As a society we are very unrealistic and if someone actually talks about how our expectations are schizoid it is political suicide. No one can propose a compromise because that would mean admitting we can't achieve everything we want and there is no absolutely right choice.
                              Last edited by leswp1; 10-16-2012, 08:27 PM.

                              Comment


                              • Re: The Sad Case of the Patient Protection and Affordable Care Act

                                Originally posted by leswp1 View Post
                                Agree again and agree with the co-pay thing.

                                One of our biggest problems is we are schizophrenic in what we want.
                                We don't want to pay for prevention.
                                We don't want to pay for people to have basic insurance.
                                We don't want to make people pay to get insurance if they don't want to.
                                We don't want to deny care to people who don't pay.
                                We don't want to take responsibility for the fallout when they cost the medical system huge cash.
                                We can't understand why people don't pay in when there is no consequence.
                                We don't allow consequence- you cannot ethically deny care.
                                We don't want to pay for people to prevent pregnancy.
                                We don't want to pay for the kid when it comes out.
                                We want to get medical care for little or no cost.
                                We want medicine to be a free market to regulate itself.
                                We want to decrease cost of care
                                We have an increasing population who will be sick.
                                We won't pay for home care
                                We will pay for nursing home treatment at huge cost.
                                We expect families to help out their relatives
                                Most families are now scattered.
                                We want the community to help but only voluntarily.
                                We want medicine to be cheaper
                                We don't want to impede the pharm companies from making profits for the investors.

                                As a society we are very unrealistic and if someone actually talks about how our expectations are schizoid it is political suicide. No one can propose a compromise because that would mean admitting we can't achieve everything we want and there is no absolutely right choice.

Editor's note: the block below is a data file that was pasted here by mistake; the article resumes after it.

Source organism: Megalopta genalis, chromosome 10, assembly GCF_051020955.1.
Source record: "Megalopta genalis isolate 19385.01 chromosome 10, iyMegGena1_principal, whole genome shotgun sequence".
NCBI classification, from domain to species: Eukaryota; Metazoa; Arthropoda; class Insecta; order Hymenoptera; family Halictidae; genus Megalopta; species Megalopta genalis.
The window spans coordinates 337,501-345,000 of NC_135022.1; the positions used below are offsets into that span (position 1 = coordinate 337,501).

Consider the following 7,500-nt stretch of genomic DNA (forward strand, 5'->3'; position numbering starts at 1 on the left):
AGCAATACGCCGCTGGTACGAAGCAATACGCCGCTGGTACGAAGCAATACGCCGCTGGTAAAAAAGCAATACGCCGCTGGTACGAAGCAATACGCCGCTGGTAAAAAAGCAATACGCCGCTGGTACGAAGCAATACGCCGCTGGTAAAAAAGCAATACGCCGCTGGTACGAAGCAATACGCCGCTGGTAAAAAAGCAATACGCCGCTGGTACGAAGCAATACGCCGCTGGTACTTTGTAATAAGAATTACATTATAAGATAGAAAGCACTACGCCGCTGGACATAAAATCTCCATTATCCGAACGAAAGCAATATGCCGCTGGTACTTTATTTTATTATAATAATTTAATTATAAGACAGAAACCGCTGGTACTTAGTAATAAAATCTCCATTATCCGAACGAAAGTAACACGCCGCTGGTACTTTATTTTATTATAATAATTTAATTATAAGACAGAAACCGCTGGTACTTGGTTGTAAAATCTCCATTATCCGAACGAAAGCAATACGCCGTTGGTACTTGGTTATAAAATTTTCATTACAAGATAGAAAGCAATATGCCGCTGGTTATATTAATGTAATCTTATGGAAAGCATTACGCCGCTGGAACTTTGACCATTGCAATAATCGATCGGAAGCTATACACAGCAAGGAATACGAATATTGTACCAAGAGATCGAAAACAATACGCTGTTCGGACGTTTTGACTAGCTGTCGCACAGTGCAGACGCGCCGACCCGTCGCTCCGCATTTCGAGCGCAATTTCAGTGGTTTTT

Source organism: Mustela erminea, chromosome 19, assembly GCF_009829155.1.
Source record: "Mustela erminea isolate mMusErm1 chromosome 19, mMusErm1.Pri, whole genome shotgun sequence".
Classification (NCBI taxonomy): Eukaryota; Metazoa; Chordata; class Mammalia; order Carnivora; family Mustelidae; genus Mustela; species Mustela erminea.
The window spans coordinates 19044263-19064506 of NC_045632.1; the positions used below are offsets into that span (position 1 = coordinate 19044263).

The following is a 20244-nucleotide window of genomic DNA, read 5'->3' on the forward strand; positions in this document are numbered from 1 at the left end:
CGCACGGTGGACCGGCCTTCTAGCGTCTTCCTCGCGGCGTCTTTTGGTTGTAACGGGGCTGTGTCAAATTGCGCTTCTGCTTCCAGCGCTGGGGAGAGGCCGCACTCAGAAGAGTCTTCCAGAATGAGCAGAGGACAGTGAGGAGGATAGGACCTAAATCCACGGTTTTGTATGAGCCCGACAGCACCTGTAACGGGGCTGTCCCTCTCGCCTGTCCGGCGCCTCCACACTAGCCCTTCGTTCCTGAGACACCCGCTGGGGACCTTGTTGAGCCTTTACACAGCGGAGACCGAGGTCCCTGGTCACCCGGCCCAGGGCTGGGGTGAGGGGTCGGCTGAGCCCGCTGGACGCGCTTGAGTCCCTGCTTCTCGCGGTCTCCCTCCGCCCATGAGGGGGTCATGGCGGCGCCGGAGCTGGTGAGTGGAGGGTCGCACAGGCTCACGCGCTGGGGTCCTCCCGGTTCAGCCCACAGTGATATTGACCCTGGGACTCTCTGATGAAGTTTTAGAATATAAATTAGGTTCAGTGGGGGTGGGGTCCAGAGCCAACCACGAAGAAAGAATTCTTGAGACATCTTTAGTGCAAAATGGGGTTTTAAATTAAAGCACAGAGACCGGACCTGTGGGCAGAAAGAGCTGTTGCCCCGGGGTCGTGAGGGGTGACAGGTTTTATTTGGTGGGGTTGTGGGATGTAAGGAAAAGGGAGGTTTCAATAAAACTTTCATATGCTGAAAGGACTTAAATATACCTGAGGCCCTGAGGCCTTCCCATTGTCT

Virtually none of what you listed is ever reported on-and if it was-the public would just not understand or even care. We have produced a population that is all give me, take care of me, but don't charge me and don't make me pay for it. I am not exactly sure when medical care became a right and not a privilege. Medical care generates a lot of cost and of course a lot of income. But now everyone wants a piece of that medical pie. You have medical doctors, osteopathic doctors, nurse practitioners, physicians assistants, homeopathic practitioners, nutritionists, chiropractors, etc. And everyone wants to earn a living. Some treatments administered by all of these groups are based on some solid science or detailed clinical trials. Some are not. But so many are now covered by insurance or government payment-that costs are out of control. Decisions about medical care are increasingly being made by non medical personnel. In a previous post FreshFish highlighted a brief note about the AMA. What he posted is absolute truth. The AMA does not represent practicing physicians. Only about 15-20% of doctors belong and a great percentage of those that do are not the ones seeing patients and providing care. Many push paper around, review medical articles, and are not out in the medical world tending to patients. When i first entered practice most doctors belonged to the AMA. Now, I honestly do not know a single doctor who pays dues. But i see the AMA used politically as support all the time. If they wanted the truth, however, they should ask those of us who have actually been taking care of patients and especially those who have been doing it for a long time who have a perspective of how things have changed. Just my medical 2¢
                                Take the shortest distance to the puck and arrive in ill humor